by Blake Johnson
Your brother is missing, and everyone still refuses to hear the obvious—the arrhythmic patter of his quiet footfalls echoing from the house across the street, where the Sound Collector lives. He’s there, right now, sitting on his front steps. Leaning back, fingers laced behind his head, legs stretched out. Portable cassette player resting on his crotch, one earbud dangling like a flaccid appendage, one ear always open, scanning the neighborhood like a sonar.
He cocks his head to the side, ear trained on your driveway, where you and dad prepare for another useless trip around the block, around the town, around the goddamn world, flashing your brother’s photo at strangers, begging for any sign of recognition. You’ve already tried to tell dad what your brother suspected, what you now know is the truth. He had just stared at you for a long moment, then grumbled out something about accusations and evidence. He hadn’t listened. Your heart throbs like a bass drum when you realize someone else probably had.
As you pull out of the driveway, you swear you see the Sound Collector tap his ear, then his chest. You can almost hear the whisper on his lips: soon.
It was your brother who had been the first to notice. The chug and rumble of a garbage truck displaced, only to return come midnight like a mechanical phantom. Posters plastered on telephone poles promising cash for a pet returned. Incessant howling from across the street not a few days later. Chirpless birds, empty nests. Hissing winds, then stillness, deadness, in the air. Quiet suburbia gone silent, save for the invisible imprint of what had once been, sounding off each midnight.
No one was quieter than your brother. He was born for burglary, designed for serenity. He had this way of moving, where he would take a few paces. Stop. Assess every floorboard, plan every step. Then he would take a few more. Who else was better suited to stop the Sound Collector? He even told you this, punctuating the declaration with a demure chuckle, just so you wouldn’t think he was serious and go crying to dad. Or it might’ve been his way of saying goodbye, just in case things went wrong.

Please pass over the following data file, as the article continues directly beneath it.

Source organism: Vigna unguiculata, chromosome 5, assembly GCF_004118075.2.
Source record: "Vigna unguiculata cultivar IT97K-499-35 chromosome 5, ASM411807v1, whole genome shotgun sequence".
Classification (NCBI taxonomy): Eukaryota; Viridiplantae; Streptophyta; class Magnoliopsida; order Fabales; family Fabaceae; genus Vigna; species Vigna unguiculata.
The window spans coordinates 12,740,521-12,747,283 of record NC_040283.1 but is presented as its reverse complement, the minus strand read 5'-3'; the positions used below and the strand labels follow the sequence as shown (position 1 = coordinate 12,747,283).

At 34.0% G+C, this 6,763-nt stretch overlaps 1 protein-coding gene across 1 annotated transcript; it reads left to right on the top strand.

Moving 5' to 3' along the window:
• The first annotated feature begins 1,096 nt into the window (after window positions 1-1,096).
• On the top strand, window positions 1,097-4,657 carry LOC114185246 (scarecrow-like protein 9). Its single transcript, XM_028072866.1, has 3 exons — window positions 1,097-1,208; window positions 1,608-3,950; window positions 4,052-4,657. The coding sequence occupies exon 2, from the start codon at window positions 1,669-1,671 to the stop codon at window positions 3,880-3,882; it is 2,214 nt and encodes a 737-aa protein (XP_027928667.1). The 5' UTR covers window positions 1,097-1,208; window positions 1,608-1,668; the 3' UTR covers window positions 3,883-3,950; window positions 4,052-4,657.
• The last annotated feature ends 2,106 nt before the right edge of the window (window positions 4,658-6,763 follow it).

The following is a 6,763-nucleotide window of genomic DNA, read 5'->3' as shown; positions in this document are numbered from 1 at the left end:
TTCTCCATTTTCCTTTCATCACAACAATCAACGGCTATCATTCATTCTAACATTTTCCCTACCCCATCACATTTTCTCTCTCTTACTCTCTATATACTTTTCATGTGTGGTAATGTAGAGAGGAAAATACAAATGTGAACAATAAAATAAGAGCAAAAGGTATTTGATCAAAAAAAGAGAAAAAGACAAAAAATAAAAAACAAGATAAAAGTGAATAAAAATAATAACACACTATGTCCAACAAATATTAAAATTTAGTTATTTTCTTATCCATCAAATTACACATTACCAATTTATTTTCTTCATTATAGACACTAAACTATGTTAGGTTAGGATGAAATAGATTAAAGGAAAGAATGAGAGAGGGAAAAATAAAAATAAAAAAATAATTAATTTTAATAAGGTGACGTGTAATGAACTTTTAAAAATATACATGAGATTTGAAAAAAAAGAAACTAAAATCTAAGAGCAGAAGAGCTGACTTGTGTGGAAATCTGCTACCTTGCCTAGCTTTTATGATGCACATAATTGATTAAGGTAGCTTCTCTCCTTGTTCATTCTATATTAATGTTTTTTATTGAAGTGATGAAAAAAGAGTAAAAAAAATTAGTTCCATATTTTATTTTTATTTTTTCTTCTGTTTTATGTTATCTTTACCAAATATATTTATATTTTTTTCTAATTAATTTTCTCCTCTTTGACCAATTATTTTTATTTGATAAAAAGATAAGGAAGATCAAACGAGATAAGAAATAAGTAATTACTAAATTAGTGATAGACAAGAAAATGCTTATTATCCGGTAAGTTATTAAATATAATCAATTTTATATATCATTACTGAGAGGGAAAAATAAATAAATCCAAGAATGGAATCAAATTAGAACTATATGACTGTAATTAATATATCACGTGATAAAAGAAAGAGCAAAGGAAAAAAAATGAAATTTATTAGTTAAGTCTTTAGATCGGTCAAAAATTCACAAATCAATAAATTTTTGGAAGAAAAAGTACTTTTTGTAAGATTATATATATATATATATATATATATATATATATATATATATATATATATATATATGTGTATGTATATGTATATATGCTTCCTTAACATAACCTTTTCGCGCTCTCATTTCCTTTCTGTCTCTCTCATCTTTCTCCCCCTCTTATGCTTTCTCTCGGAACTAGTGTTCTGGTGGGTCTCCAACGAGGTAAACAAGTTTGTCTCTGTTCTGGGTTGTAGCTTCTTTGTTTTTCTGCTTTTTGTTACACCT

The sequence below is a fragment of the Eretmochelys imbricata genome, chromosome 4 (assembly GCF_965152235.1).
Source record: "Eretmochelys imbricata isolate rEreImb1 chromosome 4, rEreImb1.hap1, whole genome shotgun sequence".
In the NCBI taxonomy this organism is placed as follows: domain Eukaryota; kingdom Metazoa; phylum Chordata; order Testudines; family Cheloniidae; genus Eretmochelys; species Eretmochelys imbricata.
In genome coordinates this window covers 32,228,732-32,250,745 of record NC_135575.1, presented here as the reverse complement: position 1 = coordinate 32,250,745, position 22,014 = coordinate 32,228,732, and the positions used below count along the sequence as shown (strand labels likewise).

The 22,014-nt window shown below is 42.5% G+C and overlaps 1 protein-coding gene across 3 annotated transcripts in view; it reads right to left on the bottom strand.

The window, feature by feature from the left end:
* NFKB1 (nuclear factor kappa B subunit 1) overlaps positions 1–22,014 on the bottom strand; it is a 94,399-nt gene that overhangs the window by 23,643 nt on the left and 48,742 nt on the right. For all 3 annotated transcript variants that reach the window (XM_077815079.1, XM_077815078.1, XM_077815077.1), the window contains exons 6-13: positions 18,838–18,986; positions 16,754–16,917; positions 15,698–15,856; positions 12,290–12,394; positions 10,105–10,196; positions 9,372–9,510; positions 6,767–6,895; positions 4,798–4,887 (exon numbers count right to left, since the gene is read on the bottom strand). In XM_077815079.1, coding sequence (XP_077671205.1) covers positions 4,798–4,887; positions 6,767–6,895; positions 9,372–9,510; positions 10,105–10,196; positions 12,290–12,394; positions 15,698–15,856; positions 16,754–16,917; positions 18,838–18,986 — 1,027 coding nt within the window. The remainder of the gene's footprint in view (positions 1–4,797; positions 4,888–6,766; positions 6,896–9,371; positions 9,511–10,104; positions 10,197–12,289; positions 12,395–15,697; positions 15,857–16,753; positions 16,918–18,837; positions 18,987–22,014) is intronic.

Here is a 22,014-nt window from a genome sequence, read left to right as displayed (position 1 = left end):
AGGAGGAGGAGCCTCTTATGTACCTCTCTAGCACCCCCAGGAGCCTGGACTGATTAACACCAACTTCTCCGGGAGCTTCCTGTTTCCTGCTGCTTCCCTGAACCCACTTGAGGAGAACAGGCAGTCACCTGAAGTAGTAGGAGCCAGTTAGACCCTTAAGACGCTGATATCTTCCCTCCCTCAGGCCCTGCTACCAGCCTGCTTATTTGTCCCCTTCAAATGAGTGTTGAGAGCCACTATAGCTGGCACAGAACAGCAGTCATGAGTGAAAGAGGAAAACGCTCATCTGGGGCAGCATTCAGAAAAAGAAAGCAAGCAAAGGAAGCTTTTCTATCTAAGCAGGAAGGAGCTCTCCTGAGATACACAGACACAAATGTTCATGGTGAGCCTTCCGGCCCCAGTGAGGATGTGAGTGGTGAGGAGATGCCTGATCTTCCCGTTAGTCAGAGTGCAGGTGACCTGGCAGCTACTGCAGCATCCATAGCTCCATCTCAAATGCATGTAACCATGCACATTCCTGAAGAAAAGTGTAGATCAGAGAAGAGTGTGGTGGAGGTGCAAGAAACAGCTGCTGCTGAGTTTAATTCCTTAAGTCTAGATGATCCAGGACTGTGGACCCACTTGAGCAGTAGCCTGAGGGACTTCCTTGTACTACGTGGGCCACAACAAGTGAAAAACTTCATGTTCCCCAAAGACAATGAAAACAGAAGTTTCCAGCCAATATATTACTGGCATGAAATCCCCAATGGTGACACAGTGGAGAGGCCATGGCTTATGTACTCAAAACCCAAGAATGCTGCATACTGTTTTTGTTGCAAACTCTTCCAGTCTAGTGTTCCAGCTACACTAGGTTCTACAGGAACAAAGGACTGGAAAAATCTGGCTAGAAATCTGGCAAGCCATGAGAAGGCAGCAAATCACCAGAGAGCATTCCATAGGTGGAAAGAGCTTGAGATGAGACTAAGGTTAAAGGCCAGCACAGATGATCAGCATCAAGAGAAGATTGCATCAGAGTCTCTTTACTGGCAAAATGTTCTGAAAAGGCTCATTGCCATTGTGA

The next morning he was gone.
Now there’s only you.
Can you hear it? The barely perceptible patter of feet, tugging you out of bed and across the street, to the Sound Collector’s threshold? You have no plan, only a foolish hope that, somewhere inside, you’ll find the boy the noise belongs to.
You half-expect the door to swing inward on your approach. Hands slick with sweat, you clutch the doorknob. Locked. You let out a breath you didn’t even know you had been holding. Now’s the time to turn back, you tell yourself. But the patter will never leave you alone if you do.
You shut your eyes. Listen the way your brother might have listened. You let the sound guide you around the house, to a window a crack open. Perhaps left open for you—but by who? Clenching your teeth so you won’t grunt, you tug on the window, once, twice—finally, it gives, flying upward with a loud thud.
Shoulders clenched, hugging yourself, you wait for something to happen. An alarm, maybe, or a sudden gout of flame. But there is nothing, only the window, gaping open like a toothless maw, waiting for your entry.
You climb inside. You are struck by a flood of light.
When your vision clears, you just stand there, blinking as if slapped. The details of the room hit you in a staccato barrage. A microphone aimed at you like a cannon. The Sound Collector sitting behind a glass partition, operating a soundboard. Stack upon stack of cassette tapes line the walls, one of which must be your brother.
The Sound Collector’s mouth quirks up in an edged smile as he presses a button. Mounted above the booth, a red-light gleams, backlighting a single word: RECORDING.
A slow whimper escapes your lips. Your bones gyrate as you feel yourself dissolving into something invisible, your whole being reduced to a single sound. You try to slow the process. You clamp your mouth shut, and fade faster, faster. That’s when you realize that silence will not save you, just like it didn’t save your brother.
You stagger forward with what’s left of you, nearly kissing the microphone. You take a final breath and scream.
You scream your brother’s name, and you scream the names of everything the Sound Collector has stolen. You shout for all the lost moments, for futures gone and existences warped. You cry out for yourself in both grief and exultation. Because though you are nearly gone, siphoned away into some strange and terrible new existence, you hear the shattering of glass. The soundboard sparks and crackles. The Sound Collector thumps his ruined equipment with clenched fists. Before you recede, before you, too, are lost, you hear what so many yearn to hear—the sounds of secrets being brought to light.
Blake Johnson can be found at https://bjohnsonauthor.com/ and on Twitter @bjohnsonauthor.